K.C. of the Sunshine Band was temporarily paralyzed

With its funky, frenetic, and delirious dance songs primarily about dancing, K.C. and the Sunshine Band happily provided fuel for the discoing masses. The group, fronted by singer and keyboardist Harry Wayne Casey (or "K.C."), released a string of singles as inexhaustible as the average K.C. and the Sunshine Band song, including "Get Down Tonight," "That's the Way (I Like It)," "(Shake, Shake, Shake) Shake Your Booty," and "I'm Your Boogie Man," all of which hit #1 on the pop chart. In 1979, as if prophetically aware that disco was on the way out, Casey and company switched gears and released the non-danceable ballad "Please Don't Go," which topped the Billboard Hot 100. For a follow-up in 1980, Casey ditched the band entirely, credited as just K.C. on the #2 hit "Yes I'm Ready" with Teri DeSario.

Just when it looked like Casey would navigate away from disco with his career intact, a series of tragedies threatened to undo everything. According to the Orlando Sun-Sentinel, Casey was involved in a serious car accident not far from his home in Hialeah, Florida in 1982. It left him paralyzed on his left side, and Casey had to use a wheelchair while he learned to walk again. The recovery led to a painkiller addiction, and after coping with more sadness after his father suffered several strokes before passing away, Casey entered drug rehab in 1986.

Donna Summer died of a rare form of cancer

Donna Summer was widely known as the "Queen of Disco," but her style and success transcended the brief period in which that style of music ruled pop culture. In 2013, Summer became one of the few dance artists inducted into the Rock and Roll Hall of Fame, in part because even her disco hits elegantly combined soul, blues, and rock to create something singularly hers. In 1975, Summer released the controversially ecstatic "Love to Love You Baby," her first of a whopping 16 number one dance club hits, which also included classics like "Hot Stuff," "Bad Girls," and "Last Dance," which became an evening-closing standard for countless discotheques and high school dances.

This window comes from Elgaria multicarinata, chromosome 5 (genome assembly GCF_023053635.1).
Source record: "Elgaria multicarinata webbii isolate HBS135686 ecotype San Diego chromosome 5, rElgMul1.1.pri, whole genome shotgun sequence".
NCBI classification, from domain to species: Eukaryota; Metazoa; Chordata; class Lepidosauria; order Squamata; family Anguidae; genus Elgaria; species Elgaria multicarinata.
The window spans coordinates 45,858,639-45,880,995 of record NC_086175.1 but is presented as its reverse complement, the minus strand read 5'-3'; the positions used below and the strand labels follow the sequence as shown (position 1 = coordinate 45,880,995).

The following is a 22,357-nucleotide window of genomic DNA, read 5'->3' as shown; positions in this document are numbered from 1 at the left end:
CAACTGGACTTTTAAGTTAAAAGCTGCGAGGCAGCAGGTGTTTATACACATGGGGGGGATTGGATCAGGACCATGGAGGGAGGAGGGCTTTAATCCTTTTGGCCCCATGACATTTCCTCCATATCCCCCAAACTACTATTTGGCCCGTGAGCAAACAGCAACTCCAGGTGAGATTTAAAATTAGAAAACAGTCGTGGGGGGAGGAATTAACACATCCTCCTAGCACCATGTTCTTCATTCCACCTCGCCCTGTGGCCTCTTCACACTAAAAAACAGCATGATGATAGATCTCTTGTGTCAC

After disco died, Summer's huge voice carried her into the '80s, where she continued to rack up pop hits like and "She Works Hard for the Money" and "This Time I Know It's for Real." Tragically, Summer died in May 2012. According to Summer's family, via CNN, the disco legend died of a form of lung cancer unrelated to smoking. She was 63.

Van McCoy, composer of The Hustle, died before he turned 40

The Hustle was among the few clearly defined dance sequences of the disco era, and it came with its own routine-popularizing song, "The Hustle," which, confusingly, is completely instrumental (except for studio singers imploring listeners occasionally to "do the hustle!") and offers no instructions on how to do the dance itself. Nevertheless, the tune, driven by flutes and saxophones, was a monster hit that helped set off the late '70s disco craze, hitting #1 on the Billboard pop chart in July 1975, credited to Van McCoy and the Soul City Symphony.

That was McCoy's one and only major hit, but not his only success. In the 1950s, he was part of a moderately successful vocal group called the Starlighters, which led to McCoy starting a small record label and landing a job as a staff writer for Scepter Records, where he wrote hits for Jackie Wilson, Gladys Knight, and The Shirelles. In the '70s, McCoy moved heavily into production and arranging soul records for the likes of David Ruffin and The Stylistics. He recorded sporadically throughout all of it, but never had a hit of his own before or after "The Hustle." In late June 1979, according to the Washington Post, Ruffin had a heart attack at his New Jersey home and subsequently fell into a coma. A week later, the musician died in a hospital at the young age of 39.

Sylvester was a victim of the early AIDS crisis